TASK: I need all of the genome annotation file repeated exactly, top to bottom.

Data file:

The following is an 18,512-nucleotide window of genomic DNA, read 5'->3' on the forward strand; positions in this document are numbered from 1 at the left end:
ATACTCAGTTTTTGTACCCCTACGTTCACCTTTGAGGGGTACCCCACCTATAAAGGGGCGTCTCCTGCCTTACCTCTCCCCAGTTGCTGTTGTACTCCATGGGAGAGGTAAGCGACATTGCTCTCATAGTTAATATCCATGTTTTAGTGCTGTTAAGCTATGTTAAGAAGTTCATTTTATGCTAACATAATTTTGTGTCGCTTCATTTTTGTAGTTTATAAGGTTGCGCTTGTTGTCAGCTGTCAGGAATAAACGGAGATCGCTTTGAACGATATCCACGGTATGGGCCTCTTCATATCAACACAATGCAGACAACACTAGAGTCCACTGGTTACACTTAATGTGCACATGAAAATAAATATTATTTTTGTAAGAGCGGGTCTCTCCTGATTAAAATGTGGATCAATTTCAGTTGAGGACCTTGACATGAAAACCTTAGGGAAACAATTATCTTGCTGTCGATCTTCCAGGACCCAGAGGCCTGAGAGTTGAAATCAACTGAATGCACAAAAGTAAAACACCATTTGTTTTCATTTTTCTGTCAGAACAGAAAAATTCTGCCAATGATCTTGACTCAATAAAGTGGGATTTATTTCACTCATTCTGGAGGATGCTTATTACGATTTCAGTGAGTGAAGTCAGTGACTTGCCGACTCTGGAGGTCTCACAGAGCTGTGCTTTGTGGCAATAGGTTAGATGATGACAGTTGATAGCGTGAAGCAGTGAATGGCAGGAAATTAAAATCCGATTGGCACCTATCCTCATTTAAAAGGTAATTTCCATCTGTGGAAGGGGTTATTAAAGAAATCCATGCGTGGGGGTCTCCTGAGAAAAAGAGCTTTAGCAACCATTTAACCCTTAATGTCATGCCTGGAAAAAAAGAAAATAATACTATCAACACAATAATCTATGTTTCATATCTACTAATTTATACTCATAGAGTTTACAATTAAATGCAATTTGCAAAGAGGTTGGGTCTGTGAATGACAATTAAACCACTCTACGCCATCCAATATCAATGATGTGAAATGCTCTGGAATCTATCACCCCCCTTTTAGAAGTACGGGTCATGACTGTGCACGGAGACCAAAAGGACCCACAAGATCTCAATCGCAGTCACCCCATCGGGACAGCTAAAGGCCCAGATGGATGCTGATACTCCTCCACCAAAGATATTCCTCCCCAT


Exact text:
The following is an 18,512-nucleotide window of genomic DNA, read 5'->3' on the forward strand; positions in this document are numbered from 1 at the left end:
ATACTCAGTTTTTGTACCCCTACGTTCACCTTTGAGGGGTACCCCACCTATAAAGGGGCGTCTCCTGCCTTACCTCTCCCCAGTTGCTGTTGTACTCCATGGGAGAGGTAAGCGACATTGCTCTCATAGTTAATATCCATGTTTTAGTGCTGTTAAGCTATGTTAAGAAGTTCATTTTATGCTAACATAATTTTGTGTCGCTTCATTTTTGTAGTTTATAAGGTTGCGCTTGTTGTCAGCTGTCAGGAATAAACGGAGATCGCTTTGAACGATATCCACGGTATGGGCCTCTTCATATCAACACAATGCAGACAACACTAGAGTCCACTGGTTACACTTAATGTGCACATGAAAATAAATATTATTTTTGTAAGAGCGGGTCTCTCCTGATTAAAATGTGGATCAATTTCAGTTGAGGACCTTGACATGAAAACCTTAGGGAAACAATTATCTTGCTGTCGATCTTCCAGGACCCAGAGGCCTGAGAGTTGAAATCAACTGAATGCACAAAAGTAAAACACCATTTGTTTTCATTTTTCTGTCAGAACAGAAAAATTCTGCCAATGATCTTGACTCAATAAAGTGGGATTTATTTCACTCATTCTGGAGGATGCTTATTACGATTTCAGTGAGTGAAGTCAGTGACTTGCCGACTCTGGAGGTCTCACAGAGCTGTGCTTTGTGGCAATAGGTTAGATGATGACAGTTGATAGCGTGAAGCAGTGAATGGCAGGAAATTAAAATCCGATTGGCACCTATCCTCATTTAAAAGGTAATTTCCATCTGTGGAAGGGGTTATTAAAGAAATCCATGCGTGGGGGTCTCCTGAGAAAAAGAGCTTTAGCAACCATTTAACCCTTAATGTCATGCCTGGAAAAAAAGAAAATAATACTATCAACACAATAATCTATGTTTCATATCTACTAATTTATACTCATAGAGTTTACAATTAAATGCAATTTGCAAAGAGGTTGGGTCTGTGAATGACAATTAAACCACTCTACGCCATCCAATATCAATGATGTGAAATGCTCTGGAATCTATCACCCCCCTTTTAGAAGTACGGGTCATGACTGTGCACGGAGACCAAAAGGACCCACAAGATCTCAATCGCAGTCACCCCATCGGGACAGCTAAAGGCCCAGATGGATGCTGATACTCCTCCACCAAAGATATTCCTCCCCAT